February 20, 2003 |
Two world-renowned songwriters and two independent music publishers sued Bertelsmann for $17 billion Wednesday, accusing the German media conglomerate of deliberately helping users of the wildly popular Napster song-swapping service violate millions of copyrights.
February 23, 2007 |
A San Diego jury on Thursday told Microsoft Corp. to pay $1.52 billion for infringing patents underpinning the world's most popular digital music standard, known as MP3. The verdict, one of the largest patent awards on record, could open other technology companies to massive liability. Virtually every portable digital music player uses MP3 technology to read music files, including Apple Inc.'s iPod.
May 26, 1999 |
Sun Microsystems Inc. moved closer to keeping control of Java, the widely used programming language it developed for the Internet, when a federal judge indicated Tuesday he planned to rule against Microsoft Corp. on a key part of the legal battle between the two companies. U.S. District Judge Ronald Whyte in San Jose wrote that he was planning to rule that Microsoft's Windows 98, Internet Explorer 4.0 and other software violated Sun's copyright for Java.
June 3, 2003 |
Like frustrated prosecutors charging an acquitted crime boss with tax evasion, the major record labels are suing the creators of the Morpheus file-sharing network again -- not over the software that millions of people use to copy billons of songs for free but over a service that never launched.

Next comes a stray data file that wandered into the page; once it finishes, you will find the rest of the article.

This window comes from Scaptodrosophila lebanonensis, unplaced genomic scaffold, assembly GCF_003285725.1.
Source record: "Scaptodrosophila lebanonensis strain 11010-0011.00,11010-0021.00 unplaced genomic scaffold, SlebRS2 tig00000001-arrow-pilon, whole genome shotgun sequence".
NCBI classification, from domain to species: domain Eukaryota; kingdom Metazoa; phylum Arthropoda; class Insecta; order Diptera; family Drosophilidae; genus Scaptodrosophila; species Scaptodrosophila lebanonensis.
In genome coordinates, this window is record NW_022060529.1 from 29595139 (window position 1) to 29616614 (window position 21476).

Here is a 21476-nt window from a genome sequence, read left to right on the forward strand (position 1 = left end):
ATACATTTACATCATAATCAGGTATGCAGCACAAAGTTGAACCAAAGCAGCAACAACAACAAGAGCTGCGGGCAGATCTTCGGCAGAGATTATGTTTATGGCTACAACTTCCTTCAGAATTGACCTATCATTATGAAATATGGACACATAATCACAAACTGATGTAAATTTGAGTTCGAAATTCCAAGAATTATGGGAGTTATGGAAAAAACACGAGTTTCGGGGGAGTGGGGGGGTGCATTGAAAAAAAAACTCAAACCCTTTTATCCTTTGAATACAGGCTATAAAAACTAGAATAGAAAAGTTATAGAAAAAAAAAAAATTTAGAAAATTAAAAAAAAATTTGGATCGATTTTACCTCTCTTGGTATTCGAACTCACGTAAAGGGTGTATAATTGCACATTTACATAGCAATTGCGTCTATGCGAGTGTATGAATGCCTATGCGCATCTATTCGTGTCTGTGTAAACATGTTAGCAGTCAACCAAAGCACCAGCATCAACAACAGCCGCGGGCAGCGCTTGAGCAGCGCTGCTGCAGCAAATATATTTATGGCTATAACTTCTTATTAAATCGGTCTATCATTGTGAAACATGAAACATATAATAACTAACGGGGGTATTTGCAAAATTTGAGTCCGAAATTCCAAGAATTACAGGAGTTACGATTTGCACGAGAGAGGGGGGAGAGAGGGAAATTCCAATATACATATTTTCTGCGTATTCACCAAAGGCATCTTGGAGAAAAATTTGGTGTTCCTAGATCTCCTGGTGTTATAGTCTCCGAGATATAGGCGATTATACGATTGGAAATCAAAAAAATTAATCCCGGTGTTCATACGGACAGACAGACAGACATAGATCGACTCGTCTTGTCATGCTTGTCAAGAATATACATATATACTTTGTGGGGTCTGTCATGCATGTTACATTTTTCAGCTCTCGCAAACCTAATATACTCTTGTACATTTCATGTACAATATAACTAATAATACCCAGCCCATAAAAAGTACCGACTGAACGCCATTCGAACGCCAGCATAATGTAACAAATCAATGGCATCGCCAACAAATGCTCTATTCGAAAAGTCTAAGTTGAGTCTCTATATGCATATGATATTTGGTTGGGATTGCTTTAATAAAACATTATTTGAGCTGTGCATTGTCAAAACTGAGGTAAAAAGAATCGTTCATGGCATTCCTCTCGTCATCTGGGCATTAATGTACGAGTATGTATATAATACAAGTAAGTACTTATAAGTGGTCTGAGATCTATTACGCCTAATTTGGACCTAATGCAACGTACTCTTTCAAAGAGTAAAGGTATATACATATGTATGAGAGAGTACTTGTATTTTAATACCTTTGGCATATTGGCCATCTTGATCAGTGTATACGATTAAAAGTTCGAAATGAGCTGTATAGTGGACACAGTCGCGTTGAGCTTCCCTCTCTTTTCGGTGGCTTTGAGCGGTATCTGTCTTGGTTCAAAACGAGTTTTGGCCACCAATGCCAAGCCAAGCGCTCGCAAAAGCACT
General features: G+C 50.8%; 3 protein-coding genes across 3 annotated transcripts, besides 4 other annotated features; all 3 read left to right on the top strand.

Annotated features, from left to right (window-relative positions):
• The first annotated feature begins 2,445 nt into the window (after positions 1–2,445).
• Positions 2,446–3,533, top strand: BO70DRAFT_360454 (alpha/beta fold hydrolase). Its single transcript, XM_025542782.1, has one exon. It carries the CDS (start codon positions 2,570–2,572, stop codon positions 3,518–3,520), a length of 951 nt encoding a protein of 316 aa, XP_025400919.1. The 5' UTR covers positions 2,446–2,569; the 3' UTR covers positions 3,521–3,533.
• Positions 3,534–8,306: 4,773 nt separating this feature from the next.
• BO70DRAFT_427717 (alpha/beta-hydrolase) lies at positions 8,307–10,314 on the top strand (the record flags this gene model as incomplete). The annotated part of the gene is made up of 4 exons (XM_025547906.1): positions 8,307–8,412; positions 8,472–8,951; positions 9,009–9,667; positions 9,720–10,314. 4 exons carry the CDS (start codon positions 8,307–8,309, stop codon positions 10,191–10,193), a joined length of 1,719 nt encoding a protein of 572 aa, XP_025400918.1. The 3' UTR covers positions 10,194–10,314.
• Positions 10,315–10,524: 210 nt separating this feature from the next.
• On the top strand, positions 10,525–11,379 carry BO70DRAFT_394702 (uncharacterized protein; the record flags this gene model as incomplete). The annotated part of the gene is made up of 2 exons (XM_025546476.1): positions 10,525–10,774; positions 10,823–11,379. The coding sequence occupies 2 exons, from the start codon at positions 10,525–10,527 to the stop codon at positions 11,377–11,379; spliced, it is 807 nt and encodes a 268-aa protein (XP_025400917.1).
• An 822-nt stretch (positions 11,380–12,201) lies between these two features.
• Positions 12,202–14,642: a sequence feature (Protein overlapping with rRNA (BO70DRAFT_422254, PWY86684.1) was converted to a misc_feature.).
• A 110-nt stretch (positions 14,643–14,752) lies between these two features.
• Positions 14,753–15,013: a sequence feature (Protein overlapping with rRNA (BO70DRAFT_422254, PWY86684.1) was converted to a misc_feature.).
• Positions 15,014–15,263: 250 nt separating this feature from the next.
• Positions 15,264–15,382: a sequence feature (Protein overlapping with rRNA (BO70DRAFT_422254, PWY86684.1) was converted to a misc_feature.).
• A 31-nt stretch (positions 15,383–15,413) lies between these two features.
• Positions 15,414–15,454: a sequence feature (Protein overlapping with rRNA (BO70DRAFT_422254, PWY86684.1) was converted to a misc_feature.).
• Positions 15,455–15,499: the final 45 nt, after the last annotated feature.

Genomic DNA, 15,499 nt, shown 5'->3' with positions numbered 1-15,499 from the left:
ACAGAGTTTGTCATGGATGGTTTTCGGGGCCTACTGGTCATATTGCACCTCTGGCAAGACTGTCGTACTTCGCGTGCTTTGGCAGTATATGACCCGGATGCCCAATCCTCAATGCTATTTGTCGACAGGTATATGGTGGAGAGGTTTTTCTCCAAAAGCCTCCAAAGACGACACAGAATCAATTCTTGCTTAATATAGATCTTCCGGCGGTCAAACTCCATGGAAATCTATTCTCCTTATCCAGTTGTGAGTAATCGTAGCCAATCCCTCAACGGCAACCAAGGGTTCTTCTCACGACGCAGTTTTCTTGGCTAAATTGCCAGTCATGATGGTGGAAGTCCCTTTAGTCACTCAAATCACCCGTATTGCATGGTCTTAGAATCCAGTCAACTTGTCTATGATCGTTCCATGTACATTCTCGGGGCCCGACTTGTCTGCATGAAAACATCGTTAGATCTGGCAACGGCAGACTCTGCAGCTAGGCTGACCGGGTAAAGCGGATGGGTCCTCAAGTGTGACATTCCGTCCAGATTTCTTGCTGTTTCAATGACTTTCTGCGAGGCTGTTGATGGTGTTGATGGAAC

February 4, 2004 |
As entertainment-industry lawyers urged a federal appeals court Tuesday to rein in the Morpheus and Grokster online file-sharing networks, the company behind Morpheus released a new version of its software that makes it easier for people to copy music and movies. The move by StreamCast Networks Inc. illustrates what is at stake at the 9th Circuit Court of Appeals: how much control copyright holders will have over the distribution of their works.
March 3, 2001 |
A Web site that spread explicit and malicious rumors across Southern California campuses was shut down Friday after sparking an unwelcome explosion of electronic gossip and adolescent angst. On http://www.SchoolRumors.com, middle school, high school and college students--the majority in the San Fernando Valley--posted graphic messages full of sexual innuendo aimed at individual students and focusing on topics such as the "weirdest people at your school."